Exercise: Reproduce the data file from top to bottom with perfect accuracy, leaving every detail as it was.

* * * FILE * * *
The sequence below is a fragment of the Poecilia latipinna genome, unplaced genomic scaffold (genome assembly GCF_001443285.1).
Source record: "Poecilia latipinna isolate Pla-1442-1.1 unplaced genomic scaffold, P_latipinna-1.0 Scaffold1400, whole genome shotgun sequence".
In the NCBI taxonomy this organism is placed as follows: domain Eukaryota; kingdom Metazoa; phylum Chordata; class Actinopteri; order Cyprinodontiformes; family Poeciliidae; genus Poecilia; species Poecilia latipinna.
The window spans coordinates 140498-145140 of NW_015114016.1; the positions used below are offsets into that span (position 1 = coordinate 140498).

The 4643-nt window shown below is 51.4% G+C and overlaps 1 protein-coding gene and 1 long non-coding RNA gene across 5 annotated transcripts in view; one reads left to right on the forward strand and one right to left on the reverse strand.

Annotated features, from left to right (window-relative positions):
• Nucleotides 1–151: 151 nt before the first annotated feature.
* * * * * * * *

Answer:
The sequence below is a fragment of the Poecilia latipinna genome, unplaced genomic scaffold (genome assembly GCF_001443285.1).
Source record: "Poecilia latipinna isolate Pla-1442-1.1 unplaced genomic scaffold, P_latipinna-1.0 Scaffold1400, whole genome shotgun sequence".
In the NCBI taxonomy this organism is placed as follows: domain Eukaryota; kingdom Metazoa; phylum Chordata; class Actinopteri; order Cyprinodontiformes; family Poeciliidae; genus Poecilia; species Poecilia latipinna.
The window spans coordinates 140498-145140 of NW_015114016.1; the positions used below are offsets into that span (position 1 = coordinate 140498).

The 4643-nt window shown below is 51.4% G+C and overlaps 1 protein-coding gene and 1 long non-coding RNA gene across 5 annotated transcripts in view; one reads left to right on the forward strand and one right to left on the reverse strand.

Annotated features, from left to right (window-relative positions):
• Nucleotides 1–151: 151 nt before the first annotated feature.